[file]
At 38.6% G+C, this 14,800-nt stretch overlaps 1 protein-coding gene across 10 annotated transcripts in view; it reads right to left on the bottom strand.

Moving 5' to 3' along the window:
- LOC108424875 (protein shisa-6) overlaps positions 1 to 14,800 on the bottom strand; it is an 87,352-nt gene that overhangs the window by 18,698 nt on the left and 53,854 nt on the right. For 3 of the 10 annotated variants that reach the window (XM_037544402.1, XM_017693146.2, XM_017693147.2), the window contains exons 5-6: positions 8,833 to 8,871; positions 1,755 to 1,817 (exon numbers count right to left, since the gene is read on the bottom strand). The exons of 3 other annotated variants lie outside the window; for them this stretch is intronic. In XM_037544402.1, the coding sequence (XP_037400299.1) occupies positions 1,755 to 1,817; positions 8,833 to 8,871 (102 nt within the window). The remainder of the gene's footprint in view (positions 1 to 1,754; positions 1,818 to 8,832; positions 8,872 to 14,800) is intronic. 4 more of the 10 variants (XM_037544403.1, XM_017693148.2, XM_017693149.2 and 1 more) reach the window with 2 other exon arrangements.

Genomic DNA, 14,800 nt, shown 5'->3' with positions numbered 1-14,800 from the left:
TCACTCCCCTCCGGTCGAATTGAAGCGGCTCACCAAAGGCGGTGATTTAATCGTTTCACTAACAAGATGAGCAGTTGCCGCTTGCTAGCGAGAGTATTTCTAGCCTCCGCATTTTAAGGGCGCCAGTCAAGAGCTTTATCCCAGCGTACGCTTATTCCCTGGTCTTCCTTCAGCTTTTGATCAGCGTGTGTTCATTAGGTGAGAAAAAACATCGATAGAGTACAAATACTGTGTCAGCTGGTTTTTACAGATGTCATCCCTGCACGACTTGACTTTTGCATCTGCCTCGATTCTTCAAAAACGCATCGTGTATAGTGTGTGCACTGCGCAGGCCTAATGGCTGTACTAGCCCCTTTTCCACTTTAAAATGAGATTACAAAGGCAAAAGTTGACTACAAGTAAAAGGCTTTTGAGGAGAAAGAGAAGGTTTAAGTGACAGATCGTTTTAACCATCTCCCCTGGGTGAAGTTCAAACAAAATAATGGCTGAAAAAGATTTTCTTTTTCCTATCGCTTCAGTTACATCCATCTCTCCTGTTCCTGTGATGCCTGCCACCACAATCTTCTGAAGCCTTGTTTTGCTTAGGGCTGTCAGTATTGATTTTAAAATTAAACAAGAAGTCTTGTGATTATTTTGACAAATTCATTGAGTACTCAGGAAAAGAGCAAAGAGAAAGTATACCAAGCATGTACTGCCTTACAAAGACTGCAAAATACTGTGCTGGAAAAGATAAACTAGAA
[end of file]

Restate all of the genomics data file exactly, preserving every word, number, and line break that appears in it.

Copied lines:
At 38.6% G+C, this 14,800-nt stretch overlaps 1 protein-coding gene across 10 annotated transcripts in view; it reads right to left on the bottom strand.

Moving 5' to 3' along the window:
- LOC108424875 (protein shisa-6) overlaps positions 1 to 14,800 on the bottom strand; it is an 87,352-nt gene that overhangs the window by 18,698 nt on the left and 53,854 nt on the right. For 3 of the 10 annotated variants that reach the window (XM_037544402.1, XM_017693146.2, XM_017693147.2), the window contains exons 5-6: positions 8,833 to 8,871; positions 1,755 to 1,817 (exon numbers count right to left, since the gene is read on the bottom strand). The exons of 3 other annotated variants lie outside the window; for them this stretch is intronic. In XM_037544402.1, the coding sequence (XP_037400299.1) occupies positions 1,755 to 1,817; positions 8,833 to 8,871 (102 nt within the window). The remainder of the gene's footprint in view (positions 1 to 1,754; positions 1,818 to 8,832; positions 8,872 to 14,800) is intronic. 4 more of the 10 variants (XM_037544403.1, XM_017693148.2, XM_017693149.2 and 1 more) reach the window with 2 other exon arrangements.

Genomic DNA, 14,800 nt, shown 5'->3' with positions numbered 1-14,800 from the left:
TCACTCCCCTCCGGTCGAATTGAAGCGGCTCACCAAAGGCGGTGATTTAATCGTTTCACTAACAAGATGAGCAGTTGCCGCTTGCTAGCGAGAGTATTTCTAGCCTCCGCATTTTAAGGGCGCCAGTCAAGAGCTTTATCCCAGCGTACGCTTATTCCCTGGTCTTCCTTCAGCTTTTGATCAGCGTGTGTTCATTAGGTGAGAAAAAACATCGATAGAGTACAAATACTGTGTCAGCTGGTTTTTACAGATGTCATCCCTGCACGACTTGACTTTTGCATCTGCCTCGATTCTTCAAAAACGCATCGTGTATAGTGTGTGCACTGCGCAGGCCTAATGGCTGTACTAGCCCCTTTTCCACTTTAAAATGAGATTACAAAGGCAAAAGTTGACTACAAGTAAAAGGCTTTTGAGGAGAAAGAGAAGGTTTAAGTGACAGATCGTTTTAACCATCTCCCCTGGGTGAAGTTCAAACAAAATAATGGCTGAAAAAGATTTTCTTTTTCCTATCGCTTCAGTTACATCCATCTCTCCTGTTCCTGTGATGCCTGCCACCACAATCTTCTGAAGCCTTGTTTTGCTTAGGGCTGTCAGTATTGATTTTAAAATTAAACAAGAAGTCTTGTGATTATTTTGACAAATTCATTGAGTACTCAGGAAAAGAGCAAAGAGAAAGTATACCAAGCATGTACTGCCTTACAAAGACTGCAAAATACTGTGCTGGAAAAGATAAACTAGAA